Poison Oak and Ivy
How do I get rid of Poison Oak and Ivy?
Poison oak and poison ivy can be dangerous plants, but they also have positive characteristics. They provide nourishment to a wide variety of animals including many birds, rabbits, deer and bears. They are useful for soil stabilization and erosion control, particularly in areas that have been disturbed. They also make effective natural boundaries.
Native to the United States and flourishing in the Northwest, these plants will be with us for the foreseeable future. Consider leaving poison oak and ivy alone if it is not a threat to people. Poison oak and ivy are only a danger if people come in contact with the plant and its chemical oil, urushiol. This chemical can cause swelling and blisters when it bonds with human skin. Many, but not all people, are susceptible. Some people may not be affected the first or second times they are exposed, but on subsequent exposures have strong allergic reactions.
The first key to avoiding and managing these plants is being able to identify them. (See the Identification page.)
Physical removal, by digging, pulling and cutting the plants out, is most effective. Of course, this requires precautions and protective clothing. The roots also contain urushiol. The plants have long underground root systems that tend to be shallow (about four to six inches deep). Therefore, the digging required is not deep but may disrupt a large area. Once poison oak is removed, it is still dangerous and needs to be disposed of properly. Do not put plants on the compost pile because they remain toxic for years. Debris can be buried on site or raked and bagged for disposal. The disturbed area should be replanted with something else as soon as possible or covered to prevent a resurgence. The best time to remove the plants is late fall, when the leaves are gone and the soil is soft and moist. New sprouts are easier to remove in spring before their roots get established.
Burning Not Recommended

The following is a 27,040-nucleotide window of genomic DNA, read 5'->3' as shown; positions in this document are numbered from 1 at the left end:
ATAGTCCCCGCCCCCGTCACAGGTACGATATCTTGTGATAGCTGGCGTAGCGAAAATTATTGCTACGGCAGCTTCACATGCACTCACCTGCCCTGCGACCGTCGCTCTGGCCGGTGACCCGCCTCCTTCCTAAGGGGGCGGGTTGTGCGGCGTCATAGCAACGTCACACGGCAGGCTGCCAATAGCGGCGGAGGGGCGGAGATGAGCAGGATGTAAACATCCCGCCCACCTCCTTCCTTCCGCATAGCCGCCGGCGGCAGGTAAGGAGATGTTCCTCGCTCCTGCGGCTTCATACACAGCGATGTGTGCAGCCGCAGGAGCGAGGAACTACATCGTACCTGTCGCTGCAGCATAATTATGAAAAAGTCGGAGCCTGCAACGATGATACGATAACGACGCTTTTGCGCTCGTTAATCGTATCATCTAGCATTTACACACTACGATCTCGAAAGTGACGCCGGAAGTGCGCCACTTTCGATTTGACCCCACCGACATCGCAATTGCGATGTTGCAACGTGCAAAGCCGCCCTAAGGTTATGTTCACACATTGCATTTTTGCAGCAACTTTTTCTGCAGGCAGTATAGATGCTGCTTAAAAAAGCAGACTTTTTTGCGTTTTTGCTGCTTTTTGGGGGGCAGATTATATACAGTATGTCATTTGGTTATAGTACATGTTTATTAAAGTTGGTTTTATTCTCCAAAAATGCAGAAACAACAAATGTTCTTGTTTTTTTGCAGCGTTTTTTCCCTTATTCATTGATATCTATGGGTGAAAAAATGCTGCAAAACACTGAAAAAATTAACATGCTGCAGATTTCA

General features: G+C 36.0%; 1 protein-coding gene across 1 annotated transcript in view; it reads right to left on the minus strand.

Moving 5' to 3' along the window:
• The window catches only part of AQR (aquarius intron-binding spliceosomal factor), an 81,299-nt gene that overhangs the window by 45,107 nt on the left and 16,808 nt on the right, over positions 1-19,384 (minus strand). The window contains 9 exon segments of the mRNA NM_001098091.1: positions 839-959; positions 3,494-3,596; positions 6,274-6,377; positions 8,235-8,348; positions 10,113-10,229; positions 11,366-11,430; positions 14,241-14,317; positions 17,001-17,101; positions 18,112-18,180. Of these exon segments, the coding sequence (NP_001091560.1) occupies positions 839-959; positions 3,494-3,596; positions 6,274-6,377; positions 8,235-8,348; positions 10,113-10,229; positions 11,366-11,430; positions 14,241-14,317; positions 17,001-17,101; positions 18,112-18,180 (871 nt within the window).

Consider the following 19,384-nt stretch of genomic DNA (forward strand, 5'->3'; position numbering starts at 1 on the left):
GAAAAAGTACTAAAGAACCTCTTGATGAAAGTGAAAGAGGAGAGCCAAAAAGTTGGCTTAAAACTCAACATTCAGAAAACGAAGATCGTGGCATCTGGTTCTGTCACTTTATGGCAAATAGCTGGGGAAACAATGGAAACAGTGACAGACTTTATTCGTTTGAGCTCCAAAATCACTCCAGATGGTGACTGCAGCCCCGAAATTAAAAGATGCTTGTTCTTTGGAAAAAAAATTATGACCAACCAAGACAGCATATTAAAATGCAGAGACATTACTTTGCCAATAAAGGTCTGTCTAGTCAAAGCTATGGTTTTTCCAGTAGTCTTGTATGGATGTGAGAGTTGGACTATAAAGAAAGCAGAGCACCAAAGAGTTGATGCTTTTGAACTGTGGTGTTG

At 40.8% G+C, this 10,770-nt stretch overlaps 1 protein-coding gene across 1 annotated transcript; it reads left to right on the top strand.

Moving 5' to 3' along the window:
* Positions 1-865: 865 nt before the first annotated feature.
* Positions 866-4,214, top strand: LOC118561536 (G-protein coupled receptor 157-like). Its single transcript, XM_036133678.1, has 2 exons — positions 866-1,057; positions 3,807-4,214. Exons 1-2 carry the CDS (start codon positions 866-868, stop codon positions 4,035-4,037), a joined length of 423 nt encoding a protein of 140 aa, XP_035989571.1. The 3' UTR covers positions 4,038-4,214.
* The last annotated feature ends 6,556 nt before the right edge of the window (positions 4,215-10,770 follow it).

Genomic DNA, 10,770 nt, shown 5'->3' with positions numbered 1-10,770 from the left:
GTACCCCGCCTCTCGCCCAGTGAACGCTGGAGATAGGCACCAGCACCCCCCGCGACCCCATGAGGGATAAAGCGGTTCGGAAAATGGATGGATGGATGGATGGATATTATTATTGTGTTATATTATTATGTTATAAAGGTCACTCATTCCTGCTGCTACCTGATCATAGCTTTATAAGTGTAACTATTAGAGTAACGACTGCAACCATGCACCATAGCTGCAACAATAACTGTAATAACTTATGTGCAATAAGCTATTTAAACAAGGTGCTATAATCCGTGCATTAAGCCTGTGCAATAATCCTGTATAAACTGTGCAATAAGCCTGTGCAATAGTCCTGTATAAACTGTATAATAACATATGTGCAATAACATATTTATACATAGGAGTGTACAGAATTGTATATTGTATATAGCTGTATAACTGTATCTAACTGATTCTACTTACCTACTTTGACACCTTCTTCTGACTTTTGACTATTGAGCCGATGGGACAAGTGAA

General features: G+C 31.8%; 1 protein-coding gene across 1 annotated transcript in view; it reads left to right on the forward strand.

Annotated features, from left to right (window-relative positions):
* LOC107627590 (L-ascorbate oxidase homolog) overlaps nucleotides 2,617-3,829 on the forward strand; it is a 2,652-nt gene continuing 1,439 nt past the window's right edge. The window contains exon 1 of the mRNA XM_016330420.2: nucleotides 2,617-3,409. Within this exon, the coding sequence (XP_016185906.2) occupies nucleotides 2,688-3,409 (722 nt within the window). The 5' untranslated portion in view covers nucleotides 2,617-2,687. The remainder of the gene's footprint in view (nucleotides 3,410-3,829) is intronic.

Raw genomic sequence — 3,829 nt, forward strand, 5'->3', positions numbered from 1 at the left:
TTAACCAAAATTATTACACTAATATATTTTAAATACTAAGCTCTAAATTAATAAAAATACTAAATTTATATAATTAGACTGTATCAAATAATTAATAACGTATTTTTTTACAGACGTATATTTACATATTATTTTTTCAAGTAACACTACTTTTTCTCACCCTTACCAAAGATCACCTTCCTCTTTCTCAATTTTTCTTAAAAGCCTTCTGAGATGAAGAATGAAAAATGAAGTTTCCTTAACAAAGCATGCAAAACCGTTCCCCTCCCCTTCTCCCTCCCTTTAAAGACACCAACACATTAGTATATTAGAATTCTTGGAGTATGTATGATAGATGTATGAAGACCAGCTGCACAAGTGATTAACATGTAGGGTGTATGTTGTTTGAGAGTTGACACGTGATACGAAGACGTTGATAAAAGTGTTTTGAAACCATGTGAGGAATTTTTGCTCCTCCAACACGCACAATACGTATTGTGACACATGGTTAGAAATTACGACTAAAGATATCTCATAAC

While burning is fast, burning these plants or their debris creates contaminated smoke, that if inhaled, can cause fever, extreme respiratory problems, lung poisoning, or even death. Poison oak often returns strongly after burning if not replaced or otherwise controlled.
Mowing, pruning, sawing and tilling are effective if repeated and maintained, and replacement vegetation is introduced. These methods require vigilance since the root systems remain and must be starved. Late summer is a recommended time to mechanically clear poison oak because the dryness may minimize the plant’s ability to revive. Dust masks should be worn if saw dust will be in the air. Remember all bits and scraps of the plants can be harmful. A thick cover, such as carpet or layers of tar paper, can prevent regrowth after cutting. In fact, if you can bury or cover the poison oak, completely taking away sunlight for several months, this in itself may be enough to kill it.
You should cover as much skin as possible while working with these poison
plants, and remember not to touch your face. (More about exposure.)
Grazing animals, especially goats, have been used successfully to keep poison oak and poison ivy under control. Goats are particularly adept at controlling regrowth and starving the plants by eating their leaves. You will likely need to confine the animals with an electric fence or another enclosure. A few people have even utilized pigs and mules in their control efforts.
You should avoid contact with animals’ fur, which may be contaminated. Beware of pets that may be contaminated with urushiol as well.
According to a recent study, goats fed poison oak do not transfer significant amounts of urushiol to their milk. No problems are known with honey created by bees using poison oak or ivy pollen.
No Chemical Pesticides
For health and environmental reasons, NCAP does not recommend pesticide use. As a further disincentive, repeated herbicide treatments may be required which can hinder the establishment of replacement vegetation. After spraying, removal of plants will still be necessary because of the urushiol.
If removal of poison oak and poison ivy plants is necessary, they should be
identified and then dug or pulled out by the roots, controlled mechanically, or covered to prevent access to sunlight. Grazing animals can also play an important role in the management of poison oak and ivy.
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